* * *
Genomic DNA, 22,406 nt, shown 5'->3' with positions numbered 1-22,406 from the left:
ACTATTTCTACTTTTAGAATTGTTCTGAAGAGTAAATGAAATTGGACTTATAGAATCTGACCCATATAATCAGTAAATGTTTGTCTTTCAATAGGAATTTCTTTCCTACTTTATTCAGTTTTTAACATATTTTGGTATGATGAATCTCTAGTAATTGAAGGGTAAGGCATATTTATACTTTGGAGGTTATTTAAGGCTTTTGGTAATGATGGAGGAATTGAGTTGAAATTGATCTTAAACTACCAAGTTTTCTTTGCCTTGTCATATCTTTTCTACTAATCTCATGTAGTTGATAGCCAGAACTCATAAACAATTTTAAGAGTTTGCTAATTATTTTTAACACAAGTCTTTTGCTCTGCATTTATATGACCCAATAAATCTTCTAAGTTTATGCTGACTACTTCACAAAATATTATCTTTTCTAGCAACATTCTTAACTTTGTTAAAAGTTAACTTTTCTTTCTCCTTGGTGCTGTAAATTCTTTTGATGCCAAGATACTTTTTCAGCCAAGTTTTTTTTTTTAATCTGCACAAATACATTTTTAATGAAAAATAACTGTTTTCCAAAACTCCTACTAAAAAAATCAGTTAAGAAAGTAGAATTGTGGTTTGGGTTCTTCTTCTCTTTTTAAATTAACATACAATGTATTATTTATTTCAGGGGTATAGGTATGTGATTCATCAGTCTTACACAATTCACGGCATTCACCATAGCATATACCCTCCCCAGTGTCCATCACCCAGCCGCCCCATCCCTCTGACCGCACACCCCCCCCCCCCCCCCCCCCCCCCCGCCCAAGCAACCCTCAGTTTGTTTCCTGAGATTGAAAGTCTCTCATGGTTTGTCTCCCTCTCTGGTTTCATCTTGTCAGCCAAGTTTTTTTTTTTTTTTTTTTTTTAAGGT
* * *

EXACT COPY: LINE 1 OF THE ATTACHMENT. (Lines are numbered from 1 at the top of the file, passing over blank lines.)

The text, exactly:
Genomic DNA, 22,406 nt, shown 5'->3' with positions numbered 1-22,406 from the left: